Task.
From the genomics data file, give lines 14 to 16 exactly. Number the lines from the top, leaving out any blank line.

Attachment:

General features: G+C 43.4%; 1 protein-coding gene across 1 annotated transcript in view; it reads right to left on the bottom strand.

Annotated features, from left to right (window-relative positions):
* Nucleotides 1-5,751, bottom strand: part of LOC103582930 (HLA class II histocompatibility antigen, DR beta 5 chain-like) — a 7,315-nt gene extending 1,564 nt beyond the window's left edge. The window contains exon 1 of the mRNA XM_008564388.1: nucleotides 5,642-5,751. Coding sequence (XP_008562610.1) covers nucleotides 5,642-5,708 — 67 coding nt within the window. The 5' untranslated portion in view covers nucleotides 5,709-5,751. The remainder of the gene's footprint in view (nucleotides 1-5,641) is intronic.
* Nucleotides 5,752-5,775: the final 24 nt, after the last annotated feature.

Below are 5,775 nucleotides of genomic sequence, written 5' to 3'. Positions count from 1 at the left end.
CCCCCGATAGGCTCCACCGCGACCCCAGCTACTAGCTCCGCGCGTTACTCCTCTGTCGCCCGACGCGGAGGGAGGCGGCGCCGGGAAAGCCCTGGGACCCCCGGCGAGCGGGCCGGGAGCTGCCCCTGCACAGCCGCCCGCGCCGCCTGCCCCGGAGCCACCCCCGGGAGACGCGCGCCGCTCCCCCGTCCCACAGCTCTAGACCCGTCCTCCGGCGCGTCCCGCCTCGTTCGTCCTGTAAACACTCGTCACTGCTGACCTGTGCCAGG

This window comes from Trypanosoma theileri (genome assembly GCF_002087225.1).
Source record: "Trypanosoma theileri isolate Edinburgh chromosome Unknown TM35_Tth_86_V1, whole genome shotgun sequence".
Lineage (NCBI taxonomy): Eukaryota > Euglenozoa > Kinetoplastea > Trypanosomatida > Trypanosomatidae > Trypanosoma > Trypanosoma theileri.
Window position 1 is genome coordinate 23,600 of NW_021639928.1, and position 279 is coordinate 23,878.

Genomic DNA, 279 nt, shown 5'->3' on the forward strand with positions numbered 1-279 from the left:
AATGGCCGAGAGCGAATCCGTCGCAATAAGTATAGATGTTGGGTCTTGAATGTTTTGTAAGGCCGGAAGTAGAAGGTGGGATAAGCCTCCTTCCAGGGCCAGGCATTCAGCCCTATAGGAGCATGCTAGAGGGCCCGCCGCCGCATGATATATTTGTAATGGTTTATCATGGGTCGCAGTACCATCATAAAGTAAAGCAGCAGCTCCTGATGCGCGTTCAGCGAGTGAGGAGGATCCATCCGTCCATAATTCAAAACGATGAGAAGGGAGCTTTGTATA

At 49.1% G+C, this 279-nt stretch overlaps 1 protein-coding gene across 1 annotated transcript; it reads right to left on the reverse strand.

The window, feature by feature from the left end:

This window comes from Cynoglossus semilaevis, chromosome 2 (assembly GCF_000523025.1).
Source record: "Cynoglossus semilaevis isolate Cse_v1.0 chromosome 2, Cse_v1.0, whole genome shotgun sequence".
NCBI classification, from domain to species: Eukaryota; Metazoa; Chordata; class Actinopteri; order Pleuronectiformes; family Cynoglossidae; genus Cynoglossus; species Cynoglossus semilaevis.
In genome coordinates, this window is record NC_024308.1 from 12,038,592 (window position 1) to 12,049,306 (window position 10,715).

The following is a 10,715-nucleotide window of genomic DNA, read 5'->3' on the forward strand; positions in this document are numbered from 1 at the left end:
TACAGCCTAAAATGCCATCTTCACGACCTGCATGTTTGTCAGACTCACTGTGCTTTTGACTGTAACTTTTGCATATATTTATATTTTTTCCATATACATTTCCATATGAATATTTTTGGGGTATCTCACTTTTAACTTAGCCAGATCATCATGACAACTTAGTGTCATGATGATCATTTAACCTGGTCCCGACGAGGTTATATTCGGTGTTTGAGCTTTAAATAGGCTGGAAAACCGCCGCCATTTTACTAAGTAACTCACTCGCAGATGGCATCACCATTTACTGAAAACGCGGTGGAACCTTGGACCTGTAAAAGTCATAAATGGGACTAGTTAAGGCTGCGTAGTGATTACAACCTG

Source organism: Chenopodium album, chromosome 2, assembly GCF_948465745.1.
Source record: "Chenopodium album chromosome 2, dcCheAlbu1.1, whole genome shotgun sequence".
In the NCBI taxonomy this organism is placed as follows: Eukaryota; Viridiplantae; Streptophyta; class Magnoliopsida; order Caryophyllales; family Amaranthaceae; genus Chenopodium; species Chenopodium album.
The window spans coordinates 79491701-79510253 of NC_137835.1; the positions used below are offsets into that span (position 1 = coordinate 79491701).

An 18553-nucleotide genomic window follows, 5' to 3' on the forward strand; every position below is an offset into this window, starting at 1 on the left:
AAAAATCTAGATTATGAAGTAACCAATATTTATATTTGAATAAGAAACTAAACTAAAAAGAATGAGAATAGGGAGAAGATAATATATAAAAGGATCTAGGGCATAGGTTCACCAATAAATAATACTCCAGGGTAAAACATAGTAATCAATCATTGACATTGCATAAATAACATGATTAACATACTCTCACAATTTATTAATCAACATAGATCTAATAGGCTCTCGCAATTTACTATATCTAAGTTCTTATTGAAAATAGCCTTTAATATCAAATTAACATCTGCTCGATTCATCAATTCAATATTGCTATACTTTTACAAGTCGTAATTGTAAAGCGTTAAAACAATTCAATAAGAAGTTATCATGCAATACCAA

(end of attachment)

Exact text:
The window, feature by feature from the left end:

This window comes from Cynoglossus semilaevis, chromosome 2 (assembly GCF_000523025.1).
Source record: "Cynoglossus semilaevis isolate Cse_v1.0 chromosome 2, Cse_v1.0, whole genome shotgun sequence".